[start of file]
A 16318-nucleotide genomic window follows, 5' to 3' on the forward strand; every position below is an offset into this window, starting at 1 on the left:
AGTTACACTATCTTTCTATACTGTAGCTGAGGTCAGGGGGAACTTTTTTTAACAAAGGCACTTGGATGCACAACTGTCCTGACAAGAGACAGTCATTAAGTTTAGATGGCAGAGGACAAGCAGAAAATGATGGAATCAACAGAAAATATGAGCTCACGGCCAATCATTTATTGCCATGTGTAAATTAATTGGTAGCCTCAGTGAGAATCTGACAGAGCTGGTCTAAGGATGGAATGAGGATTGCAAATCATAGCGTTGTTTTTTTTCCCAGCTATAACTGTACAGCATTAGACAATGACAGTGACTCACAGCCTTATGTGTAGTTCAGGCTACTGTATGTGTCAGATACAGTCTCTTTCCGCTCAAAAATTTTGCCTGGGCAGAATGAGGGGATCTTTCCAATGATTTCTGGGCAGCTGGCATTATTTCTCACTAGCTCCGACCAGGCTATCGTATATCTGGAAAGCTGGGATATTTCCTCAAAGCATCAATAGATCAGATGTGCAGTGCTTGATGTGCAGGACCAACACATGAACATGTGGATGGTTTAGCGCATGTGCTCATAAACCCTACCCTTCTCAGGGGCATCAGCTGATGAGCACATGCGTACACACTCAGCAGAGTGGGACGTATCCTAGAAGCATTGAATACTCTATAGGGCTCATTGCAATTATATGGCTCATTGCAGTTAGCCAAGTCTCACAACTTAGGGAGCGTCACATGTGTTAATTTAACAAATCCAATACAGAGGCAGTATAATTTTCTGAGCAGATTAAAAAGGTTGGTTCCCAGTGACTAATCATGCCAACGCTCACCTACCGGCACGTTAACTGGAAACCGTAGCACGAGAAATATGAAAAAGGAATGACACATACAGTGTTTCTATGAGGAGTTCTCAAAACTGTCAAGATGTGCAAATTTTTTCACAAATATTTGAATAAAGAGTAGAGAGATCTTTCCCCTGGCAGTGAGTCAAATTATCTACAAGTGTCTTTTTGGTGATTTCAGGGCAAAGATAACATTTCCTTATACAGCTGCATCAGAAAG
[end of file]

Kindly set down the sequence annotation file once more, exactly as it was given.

A 16318-nucleotide genomic window follows, 5' to 3' on the forward strand; every position below is an offset into this window, starting at 1 on the left:
AGTTACACTATCTTTCTATACTGTAGCTGAGGTCAGGGGGAACTTTTTTTAACAAAGGCACTTGGATGCACAACTGTCCTGACAAGAGACAGTCATTAAGTTTAGATGGCAGAGGACAAGCAGAAAATGATGGAATCAACAGAAAATATGAGCTCACGGCCAATCATTTATTGCCATGTGTAAATTAATTGGTAGCCTCAGTGAGAATCTGACAGAGCTGGTCTAAGGATGGAATGAGGATTGCAAATCATAGCGTTGTTTTTTTTCCCAGCTATAACTGTACAGCATTAGACAATGACAGTGACTCACAGCCTTATGTGTAGTTCAGGCTACTGTATGTGTCAGATACAGTCTCTTTCCGCTCAAAAATTTTGCCTGGGCAGAATGAGGGGATCTTTCCAATGATTTCTGGGCAGCTGGCATTATTTCTCACTAGCTCCGACCAGGCTATCGTATATCTGGAAAGCTGGGATATTTCCTCAAAGCATCAATAGATCAGATGTGCAGTGCTTGATGTGCAGGACCAACACATGAACATGTGGATGGTTTAGCGCATGTGCTCATAAACCCTACCCTTCTCAGGGGCATCAGCTGATGAGCACATGCGTACACACTCAGCAGAGTGGGACGTATCCTAGAAGCATTGAATACTCTATAGGGCTCATTGCAATTATATGGCTCATTGCAGTTAGCCAAGTCTCACAACTTAGGGAGCGTCACATGTGTTAATTTAACAAATCCAATACAGAGGCAGTATAATTTTCTGAGCAGATTAAAAAGGTTGGTTCCCAGTGACTAATCATGCCAACGCTCACCTACCGGCACGTTAACTGGAAACCGTAGCACGAGAAATATGAAAAAGGAATGACACATACAGTGTTTCTATGAGGAGTTCTCAAAACTGTCAAGATGTGCAAATTTTTTCACAAATATTTGAATAAAGAGTAGAGAGATCTTTCCCCTGGCAGTGAGTCAAATTATCTACAAGTGTCTTTTTGGTGATTTCAGGGCAAAGATAACATTTCCTTATACAGCTGCATCAGAAAG